Monday 19 August 2019

Government should be able to walk away from big State infrastructure projects, says senior civil servant

Robert Watt from the Department of Public Expenditure and Reform. Photo: Gareth Chaney, Collins
Robert Watt from the Department of Public Expenditure and Reform. Photo: Gareth Chaney, Collins
Economist Colm McCarthy. Picture: Damien Eagers
The cost of building the new national children’s hospital in Dublin increased by 450 million euros, health chiefs said (Brian Lawless/PA)
Hugh O'Connell

Hugh O'Connell

The government should be able to walk away from big State infrastructure projects that are costing too much, a senior civil servant has said.

Robert Watt, the secretary general of the Department of Public Expenditure, made the comments in the wake of the spiralling cost overruns with the National Children’s Hospital (NCH) and the up to €3bn outlay on the National Broadband Plan (NBP).

Mr Watt strongly criticised the NBP prior to the Government deciding to proceed with it in May. The outspoken civil servant warned Finance Minister Paschal Donohoe earlier this year that the plan for rural broadband represented an “unprecedented risk” to the state’s finances.

Mr Watt told the MacGill Summer School in Glenties, Co Donegal that he had nothing to add to what he said previously, before joking: “Unless it’s in the bar, privately.”

Mr Watt said that there needs to be a “culture of challenge” in the civil service and said it was “critical” for governments to be able to walk away from some big spending projects.

“Critically, this is where the politics gets very difficult, it’s critical for this Government and for future governments to be able to walk away from projects to which they’re committed when they see that ultimately the cost is greater than they initially expected,” he said.

Mr Watt added: “It’s ok sometimes to change your mind.”

He also said there are some projects in the National Development Plan “that aren’t set in stone” and the Government needs to make decisions on them.

He said that in order to avoid cost overruns in the future there needs to be more time and money spent on project specification and a “thorough independent reviews” before “a decision on whether it represents value for money or not”.

He said there is an “optimism bias” with some State projects that sees the government proceed with them before there is a fully costed business case. He said that Mr Donohoe will bring proposals to government in September that will set out a series of measures to avoid overruns in the wake of the children’s hospital debacle.

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Economist Colm McCarthy. Picture: Damien Eagers

Speaking on the same panel, DCU economist Colm McCarthy said too many big State spending projects do not receive an objective economic evaluation. He called for a Public Investment Act which would forbid government from proceeding with large projects that do not have any economic appraisal and a certificate that says it is in compliance with the public spending code.

Mr McCarthy said that the NCH cost overruns was “such an egregious scandal” that the government should ask a retired judge, under the Commissions of Investigation Act, to “spend a few years” examining why it ran over budget and why was the St James’s site chosen for the hospital.

Technology expert and journalist Karlin Lillington told the audience at the Highlands Hotel that the government was wrong to “plough ahead” with the broadband plan when there was only one remaining bidder.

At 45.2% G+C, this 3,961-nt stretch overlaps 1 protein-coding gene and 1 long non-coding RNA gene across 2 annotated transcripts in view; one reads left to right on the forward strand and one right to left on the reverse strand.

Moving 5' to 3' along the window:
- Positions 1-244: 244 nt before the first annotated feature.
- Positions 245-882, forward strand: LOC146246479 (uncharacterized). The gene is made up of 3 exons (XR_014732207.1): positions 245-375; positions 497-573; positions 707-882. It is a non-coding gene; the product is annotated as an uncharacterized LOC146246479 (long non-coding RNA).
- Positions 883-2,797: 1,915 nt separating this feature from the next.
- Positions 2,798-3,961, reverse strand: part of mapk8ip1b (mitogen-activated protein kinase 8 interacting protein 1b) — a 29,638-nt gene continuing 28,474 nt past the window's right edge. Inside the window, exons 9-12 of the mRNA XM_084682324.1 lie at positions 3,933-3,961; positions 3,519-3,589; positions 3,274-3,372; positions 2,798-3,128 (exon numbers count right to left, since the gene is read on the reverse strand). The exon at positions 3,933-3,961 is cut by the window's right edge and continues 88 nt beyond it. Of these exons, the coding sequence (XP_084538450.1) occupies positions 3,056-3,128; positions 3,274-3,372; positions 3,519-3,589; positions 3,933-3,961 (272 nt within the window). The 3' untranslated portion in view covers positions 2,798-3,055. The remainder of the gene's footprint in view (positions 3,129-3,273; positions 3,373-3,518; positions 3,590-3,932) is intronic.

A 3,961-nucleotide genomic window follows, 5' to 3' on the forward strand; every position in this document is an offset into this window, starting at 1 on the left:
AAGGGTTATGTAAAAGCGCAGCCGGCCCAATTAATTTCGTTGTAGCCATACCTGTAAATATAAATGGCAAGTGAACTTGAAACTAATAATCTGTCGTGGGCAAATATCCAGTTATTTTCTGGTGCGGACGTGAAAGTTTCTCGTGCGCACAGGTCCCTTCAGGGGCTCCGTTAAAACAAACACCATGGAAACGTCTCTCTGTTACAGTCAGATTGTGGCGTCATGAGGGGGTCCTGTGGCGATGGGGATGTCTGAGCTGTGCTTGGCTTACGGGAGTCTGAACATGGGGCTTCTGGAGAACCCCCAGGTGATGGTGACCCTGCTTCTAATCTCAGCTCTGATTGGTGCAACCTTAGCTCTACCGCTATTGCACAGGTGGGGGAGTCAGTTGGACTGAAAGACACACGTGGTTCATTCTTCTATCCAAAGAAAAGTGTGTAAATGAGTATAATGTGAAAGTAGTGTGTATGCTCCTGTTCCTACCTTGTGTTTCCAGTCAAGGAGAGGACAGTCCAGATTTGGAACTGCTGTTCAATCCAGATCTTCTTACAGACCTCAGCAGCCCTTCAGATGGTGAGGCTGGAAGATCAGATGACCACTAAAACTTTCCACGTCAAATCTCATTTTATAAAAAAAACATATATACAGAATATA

“We need to get the national broadband plan right, not get it fast,” she said, before later adding: “I think the plan that is put forward right now is just full of insanity.”

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The cost of building the new national children’s hospital in Dublin increased by 450 million euros, health chiefs said (Brian Lawless/PA)

Speaking to reporters on the fringes of the MacGill summer school, Mr Watt said that he stood over his views on the National Broadband Plan, but said that he was now working to deliver the plan following the government decision.

“The views are on the record. Those are the views of myself and my colleagues. It is our job to give our views. It is not our job to hide our views. But it is government policy, the government have decided they are going to proceed and that is what they are going to do," he said.

During previous visits to Glenties, Mr Watt has spoken about making it easier to sack underperforming civil servants. Asked if that should be the case in the health service, Mr Watt said: “We are focusing all of the time on having more of a performance culture where we try to improve performance.

“Obviously Paul Reid is now the CEO of the health system and he is grappling with those challenges and the Minister has made new announcements now in relation to the structure.”

READ MORE: State's approach to infrastructure projects criticised by CEO of construction giant behind National Children's Hospital

On the National Children’s Hospital, Mr Watt admitted that it is being built on a “challenging site” but said the co-location alongside St James’s Hospital was the reason for this.

“There’s a lot of ground works that had to be finished, enabling works before the hospital was actually built and it’s a challenging site where it is clearly,” he said.

“But there are good reasons why it is there because it’s co-located beside a large hospital and that was the advice from the health side that they needed the children’s hospital to be located beside a general hospital.”

Mr Watt also rejected that contention that the overrun with the hospital had been “a disaster” and said the government was now trying to learn from its mistakes with the project.

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